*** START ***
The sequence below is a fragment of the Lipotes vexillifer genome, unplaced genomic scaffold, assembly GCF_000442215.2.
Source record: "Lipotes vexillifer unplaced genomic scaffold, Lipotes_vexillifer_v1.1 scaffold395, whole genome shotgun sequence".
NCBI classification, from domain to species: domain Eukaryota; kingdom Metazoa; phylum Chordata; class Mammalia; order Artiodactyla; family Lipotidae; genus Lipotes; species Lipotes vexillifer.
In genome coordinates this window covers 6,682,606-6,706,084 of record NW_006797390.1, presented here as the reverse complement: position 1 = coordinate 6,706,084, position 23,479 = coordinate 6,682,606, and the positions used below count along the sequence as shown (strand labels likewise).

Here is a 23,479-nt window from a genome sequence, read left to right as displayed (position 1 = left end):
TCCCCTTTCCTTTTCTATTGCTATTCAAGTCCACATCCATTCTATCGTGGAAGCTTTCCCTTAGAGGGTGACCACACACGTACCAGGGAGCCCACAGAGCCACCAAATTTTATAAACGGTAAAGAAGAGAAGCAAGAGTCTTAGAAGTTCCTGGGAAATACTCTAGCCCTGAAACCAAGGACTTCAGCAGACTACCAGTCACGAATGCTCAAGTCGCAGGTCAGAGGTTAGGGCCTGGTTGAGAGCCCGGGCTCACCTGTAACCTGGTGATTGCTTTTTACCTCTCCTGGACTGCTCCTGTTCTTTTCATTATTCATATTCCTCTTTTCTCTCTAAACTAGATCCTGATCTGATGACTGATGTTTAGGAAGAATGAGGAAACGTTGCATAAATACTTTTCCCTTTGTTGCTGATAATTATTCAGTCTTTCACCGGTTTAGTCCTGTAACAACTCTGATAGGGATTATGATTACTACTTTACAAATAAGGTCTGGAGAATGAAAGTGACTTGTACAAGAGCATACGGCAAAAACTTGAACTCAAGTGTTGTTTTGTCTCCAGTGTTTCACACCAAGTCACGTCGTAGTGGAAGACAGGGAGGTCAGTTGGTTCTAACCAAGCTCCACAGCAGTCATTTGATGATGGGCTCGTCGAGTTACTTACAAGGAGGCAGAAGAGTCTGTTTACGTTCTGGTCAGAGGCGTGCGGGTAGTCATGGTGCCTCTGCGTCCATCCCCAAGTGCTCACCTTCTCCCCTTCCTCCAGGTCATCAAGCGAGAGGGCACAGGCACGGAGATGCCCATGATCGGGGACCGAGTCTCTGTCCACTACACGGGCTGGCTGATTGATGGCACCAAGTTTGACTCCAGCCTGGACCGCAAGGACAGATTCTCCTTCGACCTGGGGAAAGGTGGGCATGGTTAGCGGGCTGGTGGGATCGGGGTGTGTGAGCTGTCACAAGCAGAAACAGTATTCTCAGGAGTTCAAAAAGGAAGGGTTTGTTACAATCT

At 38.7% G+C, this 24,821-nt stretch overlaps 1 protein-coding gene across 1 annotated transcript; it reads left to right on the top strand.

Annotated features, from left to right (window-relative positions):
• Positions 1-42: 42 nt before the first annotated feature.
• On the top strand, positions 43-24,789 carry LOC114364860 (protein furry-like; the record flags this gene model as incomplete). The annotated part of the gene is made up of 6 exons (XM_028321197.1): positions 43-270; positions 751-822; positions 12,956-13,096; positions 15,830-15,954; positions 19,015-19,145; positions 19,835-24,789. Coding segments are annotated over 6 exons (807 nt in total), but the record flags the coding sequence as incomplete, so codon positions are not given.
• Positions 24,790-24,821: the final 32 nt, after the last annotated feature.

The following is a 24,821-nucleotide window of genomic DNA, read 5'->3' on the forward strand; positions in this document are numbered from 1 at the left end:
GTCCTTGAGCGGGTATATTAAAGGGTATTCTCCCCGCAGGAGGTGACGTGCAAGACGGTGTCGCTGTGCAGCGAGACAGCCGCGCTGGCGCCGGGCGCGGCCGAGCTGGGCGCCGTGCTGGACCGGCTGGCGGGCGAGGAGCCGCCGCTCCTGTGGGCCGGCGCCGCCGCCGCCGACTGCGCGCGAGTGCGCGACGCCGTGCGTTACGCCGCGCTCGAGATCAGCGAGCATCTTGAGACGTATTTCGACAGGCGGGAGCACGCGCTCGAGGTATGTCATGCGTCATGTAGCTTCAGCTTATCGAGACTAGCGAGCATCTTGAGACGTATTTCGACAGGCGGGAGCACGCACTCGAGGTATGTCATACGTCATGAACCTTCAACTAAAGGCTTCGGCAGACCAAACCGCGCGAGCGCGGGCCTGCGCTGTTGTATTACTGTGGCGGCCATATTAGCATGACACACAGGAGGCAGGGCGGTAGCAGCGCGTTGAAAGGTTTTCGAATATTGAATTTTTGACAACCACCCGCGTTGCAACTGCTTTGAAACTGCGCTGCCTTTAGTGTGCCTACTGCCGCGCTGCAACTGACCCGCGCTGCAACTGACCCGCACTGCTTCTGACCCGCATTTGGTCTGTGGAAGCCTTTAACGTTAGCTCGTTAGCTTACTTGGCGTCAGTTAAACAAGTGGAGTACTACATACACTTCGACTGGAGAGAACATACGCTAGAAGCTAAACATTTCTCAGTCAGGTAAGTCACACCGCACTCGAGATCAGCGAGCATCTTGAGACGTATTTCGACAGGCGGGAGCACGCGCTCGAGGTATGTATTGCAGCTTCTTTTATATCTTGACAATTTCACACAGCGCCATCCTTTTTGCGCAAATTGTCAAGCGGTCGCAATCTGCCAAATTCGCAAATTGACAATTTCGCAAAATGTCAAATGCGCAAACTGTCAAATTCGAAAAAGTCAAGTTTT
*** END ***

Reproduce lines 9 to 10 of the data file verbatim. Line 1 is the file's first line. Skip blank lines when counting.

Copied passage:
• Positions 1-42: 42 nt before the first annotated feature.
• On the top strand, positions 43-24,789 carry LOC114364860 (protein furry-like; the record flags this gene model as incomplete). The annotated part of the gene is made up of 6 exons (XM_028321197.1): positions 43-270; positions 751-822; positions 12,956-13,096; positions 15,830-15,954; positions 19,015-19,145; positions 19,835-24,789. Coding segments are annotated over 6 exons (807 nt in total), but the record flags the coding sequence as incomplete, so codon positions are not given.